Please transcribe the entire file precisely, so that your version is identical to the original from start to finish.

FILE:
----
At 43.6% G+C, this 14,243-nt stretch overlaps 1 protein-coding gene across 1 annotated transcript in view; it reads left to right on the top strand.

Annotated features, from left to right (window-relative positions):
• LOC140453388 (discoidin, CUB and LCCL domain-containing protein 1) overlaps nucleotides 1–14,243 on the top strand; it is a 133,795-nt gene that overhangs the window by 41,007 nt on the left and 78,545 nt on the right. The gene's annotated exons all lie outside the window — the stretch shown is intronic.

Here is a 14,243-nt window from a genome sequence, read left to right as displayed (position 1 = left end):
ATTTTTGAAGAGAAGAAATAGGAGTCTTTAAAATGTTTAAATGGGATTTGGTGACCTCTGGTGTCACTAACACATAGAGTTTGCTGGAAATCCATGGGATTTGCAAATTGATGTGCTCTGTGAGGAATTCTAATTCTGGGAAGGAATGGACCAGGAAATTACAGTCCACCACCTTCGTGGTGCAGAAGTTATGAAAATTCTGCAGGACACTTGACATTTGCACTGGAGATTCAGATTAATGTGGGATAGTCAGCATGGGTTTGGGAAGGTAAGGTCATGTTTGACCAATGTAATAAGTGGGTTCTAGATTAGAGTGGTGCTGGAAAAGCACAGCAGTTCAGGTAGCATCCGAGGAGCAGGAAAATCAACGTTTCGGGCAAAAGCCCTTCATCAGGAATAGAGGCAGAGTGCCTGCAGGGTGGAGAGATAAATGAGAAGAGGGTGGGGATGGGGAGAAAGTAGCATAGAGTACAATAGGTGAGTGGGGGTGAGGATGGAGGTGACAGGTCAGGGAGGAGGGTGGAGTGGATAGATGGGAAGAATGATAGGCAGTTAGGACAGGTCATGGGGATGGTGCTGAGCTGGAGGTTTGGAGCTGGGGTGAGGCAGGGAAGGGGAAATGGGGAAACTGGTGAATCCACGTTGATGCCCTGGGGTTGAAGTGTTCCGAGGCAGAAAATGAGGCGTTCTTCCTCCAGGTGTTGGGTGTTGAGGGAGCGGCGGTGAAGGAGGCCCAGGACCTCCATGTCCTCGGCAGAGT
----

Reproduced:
At 43.6% G+C, this 14,243-nt stretch overlaps 1 protein-coding gene across 1 annotated transcript in view; it reads left to right on the top strand.

Annotated features, from left to right (window-relative positions):
• LOC140453388 (discoidin, CUB and LCCL domain-containing protein 1) overlaps nucleotides 1–14,243 on the top strand; it is a 133,795-nt gene that overhangs the window by 41,007 nt on the left and 78,545 nt on the right. The gene's annotated exons all lie outside the window — the stretch shown is intronic.

Here is a 14,243-nt window from a genome sequence, read left to right as displayed (position 1 = left end):
ATTTTTGAAGAGAAGAAATAGGAGTCTTTAAAATGTTTAAATGGGATTTGGTGACCTCTGGTGTCACTAACACATAGAGTTTGCTGGAAATCCATGGGATTTGCAAATTGATGTGCTCTGTGAGGAATTCTAATTCTGGGAAGGAATGGACCAGGAAATTACAGTCCACCACCTTCGTGGTGCAGAAGTTATGAAAATTCTGCAGGACACTTGACATTTGCACTGGAGATTCAGATTAATGTGGGATAGTCAGCATGGGTTTGGGAAGGTAAGGTCATGTTTGACCAATGTAATAAGTGGGTTCTAGATTAGAGTGGTGCTGGAAAAGCACAGCAGTTCAGGTAGCATCCGAGGAGCAGGAAAATCAACGTTTCGGGCAAAAGCCCTTCATCAGGAATAGAGGCAGAGTGCCTGCAGGGTGGAGAGATAAATGAGAAGAGGGTGGGGATGGGGAGAAAGTAGCATAGAGTACAATAGGTGAGTGGGGGTGAGGATGGAGGTGACAGGTCAGGGAGGAGGGTGGAGTGGATAGATGGGAAGAATGATAGGCAGTTAGGACAGGTCATGGGGATGGTGCTGAGCTGGAGGTTTGGAGCTGGGGTGAGGCAGGGAAGGGGAAATGGGGAAACTGGTGAATCCACGTTGATGCCCTGGGGTTGAAGTGTTCCGAGGCAGAAAATGAGGCGTTCTTCCTCCAGGTGTTGGGTGTTGAGGGAGCGGCGGTGAAGGAGGCCCAGGACCTCCATGTCCTCGGCAGAGT